Taking the contentious romi-nagri issue as a case-study in his recently submitted doctoral thesis on the “Citizenship Experiences of Goan Catholics”, Jason Keith Fernandes argues that as caste plays a central role “in moulding the figure of the ideal citizen-subject” anybody who “fail[s] to embody the figure of the Konkani munis, a figure that is modelled on the Saraswat Brahmin” (p. 22) is considered to lie outside the boundary of legitimate Goan citizenship. This claim is made by borrowing the context of nation-states wherein there is only one ideal citizen-subject. Thus, in the case of the cultural productions of the Roman lipi as well as the persons who embody the culture of the Roman script are seen as lacking in standard. It is with this insight in mind I would like to place before the reader an alternate ideal-type, a Konkani munis who has as much a legitimate right to represent and take the culture of Goa forward on the road of progress.
Brazinho Soares, from Santa Cruz just ahead of Bambolim is one such person who represents and embodies this alternate Konkani munis. Soares, nearing his seventy-fifth birthday this October, is a man who is crazy for the cultural productions of romi: romanxes, tiatrs and its handbills, cantaram and virtually anything and everything that bears the impression and inflection of the Roman script. A brief visit to his house (last month) revealed the wealth that he has collected – spending his own money! – for well over six decades. Soares has also published a book on Konkani proverbs Motiam and a tiatr, Konn To Khuni. He is also the recipient of the Goa State Award 2004-5 for literature among others.
Why is Soares so addicted to romi? He explains, “When I was working at the lab of Dr. Tamba [later he joined the Goa Medical College till his retirement], I would get some free time and due to which I would read all the newsmagazines published from Bombay. Soon, what happened was one of my friends who would study music with me in the parish school, brought a copy of the Salesian published Aitarachem Vachop. This friend who worked in the printing press suggested to me to write a poem. I did write one and sent it to Aitarachem Vachop. Fr. Caitan Lobo, who was then the editor, published my poem…this proved to be an encouragement for me. I would read and bring the newsmagazines back and keep them safely in my home. I would buy all the publications issued from Bombay: Sot, Sot Uloi, Cine Times etc. I would even keep the handbills in Concani that I would find on the road. I started collecting from 1953. Since I would very meticulously keep all the newsmagazines, in no time a huge collection swelled in my house, much to the discomfort of my family! Later, when we had to renovate the house, I shifted my collection to another place and a few months later when I brought it back, I found that most of it was eaten by termites. I had to burn what was destroyed. That day I cried a lot. This was in 1986.”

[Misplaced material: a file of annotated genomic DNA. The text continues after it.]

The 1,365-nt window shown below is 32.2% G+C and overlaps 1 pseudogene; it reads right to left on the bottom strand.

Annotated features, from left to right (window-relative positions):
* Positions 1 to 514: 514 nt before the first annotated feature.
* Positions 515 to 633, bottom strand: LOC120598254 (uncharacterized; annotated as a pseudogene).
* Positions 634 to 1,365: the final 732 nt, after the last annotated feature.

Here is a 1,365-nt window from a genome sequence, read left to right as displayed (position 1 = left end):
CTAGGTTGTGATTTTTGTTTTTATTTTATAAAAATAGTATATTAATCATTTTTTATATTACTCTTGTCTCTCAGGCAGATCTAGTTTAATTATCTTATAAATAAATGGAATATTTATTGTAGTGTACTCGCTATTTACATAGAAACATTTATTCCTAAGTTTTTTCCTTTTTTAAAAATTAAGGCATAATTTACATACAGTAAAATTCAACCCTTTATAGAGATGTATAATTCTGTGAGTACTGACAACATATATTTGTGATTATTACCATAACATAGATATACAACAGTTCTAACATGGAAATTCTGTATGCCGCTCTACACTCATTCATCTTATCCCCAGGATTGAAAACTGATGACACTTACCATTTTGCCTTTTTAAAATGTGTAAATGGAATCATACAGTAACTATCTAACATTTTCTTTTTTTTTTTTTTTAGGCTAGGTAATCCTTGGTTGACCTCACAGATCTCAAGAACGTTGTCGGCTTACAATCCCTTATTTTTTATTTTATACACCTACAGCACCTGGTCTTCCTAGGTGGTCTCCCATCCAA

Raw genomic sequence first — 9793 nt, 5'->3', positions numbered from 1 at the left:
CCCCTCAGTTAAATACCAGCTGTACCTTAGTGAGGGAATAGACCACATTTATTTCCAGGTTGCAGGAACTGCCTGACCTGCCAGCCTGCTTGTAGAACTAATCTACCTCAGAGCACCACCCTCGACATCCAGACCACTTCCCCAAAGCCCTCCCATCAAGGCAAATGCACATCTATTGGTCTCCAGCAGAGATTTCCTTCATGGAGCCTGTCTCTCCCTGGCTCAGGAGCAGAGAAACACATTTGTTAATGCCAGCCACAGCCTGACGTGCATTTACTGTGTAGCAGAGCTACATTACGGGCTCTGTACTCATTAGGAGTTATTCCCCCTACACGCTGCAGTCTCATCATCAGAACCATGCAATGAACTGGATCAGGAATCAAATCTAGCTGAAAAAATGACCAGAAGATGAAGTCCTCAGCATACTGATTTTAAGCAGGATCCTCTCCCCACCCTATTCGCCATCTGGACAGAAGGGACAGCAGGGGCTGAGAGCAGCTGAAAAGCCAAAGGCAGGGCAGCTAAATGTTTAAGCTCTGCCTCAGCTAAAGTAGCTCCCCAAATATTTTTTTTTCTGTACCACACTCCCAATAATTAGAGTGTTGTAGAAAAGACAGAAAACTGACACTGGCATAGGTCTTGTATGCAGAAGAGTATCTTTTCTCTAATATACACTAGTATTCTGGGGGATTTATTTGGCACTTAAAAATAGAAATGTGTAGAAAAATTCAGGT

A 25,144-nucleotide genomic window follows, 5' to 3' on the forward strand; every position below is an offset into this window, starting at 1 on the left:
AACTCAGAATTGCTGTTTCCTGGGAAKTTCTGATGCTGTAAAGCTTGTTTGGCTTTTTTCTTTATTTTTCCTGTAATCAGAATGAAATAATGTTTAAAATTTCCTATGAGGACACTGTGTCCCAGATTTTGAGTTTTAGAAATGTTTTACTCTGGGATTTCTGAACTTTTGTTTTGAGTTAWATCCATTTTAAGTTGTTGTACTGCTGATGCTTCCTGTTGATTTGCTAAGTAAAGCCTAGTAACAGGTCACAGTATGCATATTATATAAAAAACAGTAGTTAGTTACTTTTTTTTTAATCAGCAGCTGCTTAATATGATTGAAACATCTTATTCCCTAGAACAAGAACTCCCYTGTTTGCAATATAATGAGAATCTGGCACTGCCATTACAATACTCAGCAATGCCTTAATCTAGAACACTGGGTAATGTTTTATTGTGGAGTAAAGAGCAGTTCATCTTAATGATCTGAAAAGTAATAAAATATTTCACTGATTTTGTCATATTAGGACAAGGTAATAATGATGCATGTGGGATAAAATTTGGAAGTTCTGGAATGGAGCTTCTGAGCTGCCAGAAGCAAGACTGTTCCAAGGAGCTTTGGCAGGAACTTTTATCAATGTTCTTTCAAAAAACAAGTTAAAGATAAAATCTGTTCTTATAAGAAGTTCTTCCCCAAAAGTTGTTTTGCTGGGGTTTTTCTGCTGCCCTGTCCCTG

Given the fact that the self of the Goan Catholic is made through markers such as the Roman script, and that these markers if denied or destroyed results also in a loss of self for the Goan Catholic, is perhaps, the reason why Soares cried while watching his beloved collection of romi works being consumed by the flames. So passionate was Soares about reading in romi that he once even spent a fortune on romi books! “My sister took me out to do some sight-seeing of Bombay [this was his first trip to that city]. I purchased whatever romi books I could find from all the shops that we passed by. Books worth 150 rupees. I had exhausted my money.” He would even go to as far as Margão by taking a day off from his work just to buy romi books!
Soares started reading and collecting romi books and newsmagazines at a time when many would read such literature. Many still do even now. It was from Soares that I learnt of the writings of Reginald Fernandes, hailed as the patxai (king) of Konkani novels, who in Soares’ estimation may have written more than 200 books of which Soares possess around 97. Being an avid reader of Reginald Fernandes, Soares would often communicate with Reginald Fernandes. Here is what he had to say, “I have many letters from Reginald Fernandes. I would write to him after reading his book. The publishers would pay Reginald about 500 rupees for a book, there was very little money involved in writing. Reginald would wrap up a book in as little as eight days! He would wake up at 5 in the morning and write till 12 noon while having his breakfast right at his work station!”
By briefly acquainting ourselves with the life-history of Soares, an alternate Konkani munis is made available to us. This is not to suggest that the concept of ‘Konkani munis’ is the only framework to construct an alternate model of legitimate citizenship in Goa. Also what needs to be stressed, as Jason Keith Fernandes briefly identifies in his thesis (in the context of tiatrs), is the role of dignidad in the schema. This concept which needs to be developed further, stresses in its most elementary form, on the universal value of human dignity and which does not exclude anybody. Reginald Fernandes in his earlier novels did talk about dignidad (albeit briefly). Sadly, such a type of Konkani person has been cast aside by the dominant groups in the linguistic politics of Goa. While wishing Soares a long and prosperous life ahead, we also look forward to his continued inspiration to the field of romi cultural productions.
See Jason Keith Fernandes. “Citizenship Experiences of the Goan Catholics.” Unpublished Ph. D. Thesis, ISCTE-University Institute of Lisbon, 2013.
(A version of this article appeared on Gomantak Times, dt: August 7, 2013).